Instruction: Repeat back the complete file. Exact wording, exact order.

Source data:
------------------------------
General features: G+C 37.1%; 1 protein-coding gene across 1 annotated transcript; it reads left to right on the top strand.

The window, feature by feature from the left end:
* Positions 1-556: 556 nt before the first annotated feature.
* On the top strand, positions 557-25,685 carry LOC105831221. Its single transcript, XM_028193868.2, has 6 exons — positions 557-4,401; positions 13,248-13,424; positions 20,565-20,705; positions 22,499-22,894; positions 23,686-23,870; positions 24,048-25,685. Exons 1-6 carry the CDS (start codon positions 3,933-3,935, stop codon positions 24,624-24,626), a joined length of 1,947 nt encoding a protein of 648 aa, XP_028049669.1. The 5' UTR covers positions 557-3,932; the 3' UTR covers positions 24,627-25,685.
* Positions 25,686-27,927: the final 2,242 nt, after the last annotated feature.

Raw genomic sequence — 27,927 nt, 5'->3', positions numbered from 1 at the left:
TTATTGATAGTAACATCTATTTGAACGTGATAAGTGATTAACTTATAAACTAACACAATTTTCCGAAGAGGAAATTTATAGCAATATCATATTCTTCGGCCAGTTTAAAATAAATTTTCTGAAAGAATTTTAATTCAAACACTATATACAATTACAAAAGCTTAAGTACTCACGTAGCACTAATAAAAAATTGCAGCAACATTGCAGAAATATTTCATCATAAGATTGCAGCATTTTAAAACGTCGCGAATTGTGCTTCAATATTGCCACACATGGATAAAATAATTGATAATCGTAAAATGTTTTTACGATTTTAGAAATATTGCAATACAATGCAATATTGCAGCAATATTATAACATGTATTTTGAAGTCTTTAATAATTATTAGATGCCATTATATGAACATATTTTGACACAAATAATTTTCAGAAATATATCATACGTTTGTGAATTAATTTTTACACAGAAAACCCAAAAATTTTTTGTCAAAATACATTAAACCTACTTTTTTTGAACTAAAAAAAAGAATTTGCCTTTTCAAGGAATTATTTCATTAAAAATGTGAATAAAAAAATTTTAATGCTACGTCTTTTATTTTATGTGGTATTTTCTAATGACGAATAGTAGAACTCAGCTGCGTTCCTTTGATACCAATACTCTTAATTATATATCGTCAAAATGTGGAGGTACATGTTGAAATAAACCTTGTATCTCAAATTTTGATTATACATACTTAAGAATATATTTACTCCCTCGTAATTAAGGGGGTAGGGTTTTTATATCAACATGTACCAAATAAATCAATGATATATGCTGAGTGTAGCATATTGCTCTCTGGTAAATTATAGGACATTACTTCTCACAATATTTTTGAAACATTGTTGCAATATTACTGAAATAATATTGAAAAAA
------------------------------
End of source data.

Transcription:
General features: G+C 37.1%; 1 protein-coding gene across 1 annotated transcript; it reads left to right on the top strand.

The window, feature by feature from the left end:
* Positions 1-556: 556 nt before the first annotated feature.
* On the top strand, positions 557-25,685 carry LOC105831221. Its single transcript, XM_028193868.2, has 6 exons — positions 557-4,401; positions 13,248-13,424; positions 20,565-20,705; positions 22,499-22,894; positions 23,686-23,870; positions 24,048-25,685. Exons 1-6 carry the CDS (start codon positions 3,933-3,935, stop codon positions 24,624-24,626), a joined length of 1,947 nt encoding a protein of 648 aa, XP_028049669.1. The 5' UTR covers positions 557-3,932; the 3' UTR covers positions 24,627-25,685.
* Positions 25,686-27,927: the final 2,242 nt, after the last annotated feature.

Raw genomic sequence — 27,927 nt, 5'->3', positions numbered from 1 at the left:
TTATTGATAGTAACATCTATTTGAACGTGATAAGTGATTAACTTATAAACTAACACAATTTTCCGAAGAGGAAATTTATAGCAATATCATATTCTTCGGCCAGTTTAAAATAAATTTTCTGAAAGAATTTTAATTCAAACACTATATACAATTACAAAAGCTTAAGTACTCACGTAGCACTAATAAAAAATTGCAGCAACATTGCAGAAATATTTCATCATAAGATTGCAGCATTTTAAAACGTCGCGAATTGTGCTTCAATATTGCCACACATGGATAAAATAATTGATAATCGTAAAATGTTTTTACGATTTTAGAAATATTGCAATACAATGCAATATTGCAGCAATATTATAACATGTATTTTGAAGTCTTTAATAATTATTAGATGCCATTATATGAACATATTTTGACACAAATAATTTTCAGAAATATATCATACGTTTGTGAATTAATTTTTACACAGAAAACCCAAAAATTTTTTGTCAAAATACATTAAACCTACTTTTTTTGAACTAAAAAAAAGAATTTGCCTTTTCAAGGAATTATTTCATTAAAAATGTGAATAAAAAAATTTTAATGCTACGTCTTTTATTTTATGTGGTATTTTCTAATGACGAATAGTAGAACTCAGCTGCGTTCCTTTGATACCAATACTCTTAATTATATATCGTCAAAATGTGGAGGTACATGTTGAAATAAACCTTGTATCTCAAATTTTGATTATACATACTTAAGAATATATTTACTCCCTCGTAATTAAGGGGGTAGGGTTTTTATATCAACATGTACCAAATAAATCAATGATATATGCTGAGTGTAGCATATTGCTCTCTGGTAAATTATAGGACATTACTTCTCACAATATTTTTGAAACATTGTTGCAATATTACTGAAATAATATTGAAAAAA